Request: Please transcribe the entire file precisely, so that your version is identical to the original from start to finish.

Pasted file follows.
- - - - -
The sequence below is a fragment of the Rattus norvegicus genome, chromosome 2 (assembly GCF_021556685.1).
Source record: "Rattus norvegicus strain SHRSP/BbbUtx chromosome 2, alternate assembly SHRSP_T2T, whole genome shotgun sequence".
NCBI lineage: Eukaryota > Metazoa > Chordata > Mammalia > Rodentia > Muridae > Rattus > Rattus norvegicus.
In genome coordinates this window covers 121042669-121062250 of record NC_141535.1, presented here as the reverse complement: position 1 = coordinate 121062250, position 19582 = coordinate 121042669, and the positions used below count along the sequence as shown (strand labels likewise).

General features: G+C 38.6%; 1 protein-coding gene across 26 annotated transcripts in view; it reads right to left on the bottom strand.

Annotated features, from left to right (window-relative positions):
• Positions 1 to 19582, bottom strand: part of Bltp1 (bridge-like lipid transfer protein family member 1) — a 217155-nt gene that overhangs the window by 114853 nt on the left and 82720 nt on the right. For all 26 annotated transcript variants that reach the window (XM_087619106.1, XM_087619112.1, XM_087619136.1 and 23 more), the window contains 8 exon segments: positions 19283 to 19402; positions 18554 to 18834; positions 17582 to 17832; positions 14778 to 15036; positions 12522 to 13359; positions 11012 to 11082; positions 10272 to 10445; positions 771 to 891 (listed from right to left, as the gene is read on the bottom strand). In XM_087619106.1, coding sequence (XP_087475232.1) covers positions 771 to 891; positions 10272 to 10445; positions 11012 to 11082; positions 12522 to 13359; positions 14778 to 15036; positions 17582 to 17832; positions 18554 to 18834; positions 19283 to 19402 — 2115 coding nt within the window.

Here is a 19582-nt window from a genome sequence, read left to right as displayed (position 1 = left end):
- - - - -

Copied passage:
The sequence below is a fragment of the Rattus norvegicus genome, chromosome 2 (assembly GCF_021556685.1).
Source record: "Rattus norvegicus strain SHRSP/BbbUtx chromosome 2, alternate assembly SHRSP_T2T, whole genome shotgun sequence".
NCBI lineage: Eukaryota > Metazoa > Chordata > Mammalia > Rodentia > Muridae > Rattus > Rattus norvegicus.
In genome coordinates this window covers 121042669-121062250 of record NC_141535.1, presented here as the reverse complement: position 1 = coordinate 121062250, position 19582 = coordinate 121042669, and the positions used below count along the sequence as shown (strand labels likewise).

General features: G+C 38.6%; 1 protein-coding gene across 26 annotated transcripts in view; it reads right to left on the bottom strand.

Annotated features, from left to right (window-relative positions):
• Positions 1 to 19582, bottom strand: part of Bltp1 (bridge-like lipid transfer protein family member 1) — a 217155-nt gene that overhangs the window by 114853 nt on the left and 82720 nt on the right. For all 26 annotated transcript variants that reach the window (XM_087619106.1, XM_087619112.1, XM_087619136.1 and 23 more), the window contains 8 exon segments: positions 19283 to 19402; positions 18554 to 18834; positions 17582 to 17832; positions 14778 to 15036; positions 12522 to 13359; positions 11012 to 11082; positions 10272 to 10445; positions 771 to 891 (listed from right to left, as the gene is read on the bottom strand). In XM_087619106.1, coding sequence (XP_087475232.1) covers positions 771 to 891; positions 10272 to 10445; positions 11012 to 11082; positions 12522 to 13359; positions 14778 to 15036; positions 17582 to 17832; positions 18554 to 18834; positions 19283 to 19402 — 2115 coding nt within the window.

Here is a 19582-nt window from a genome sequence, read left to right as displayed (position 1 = left end):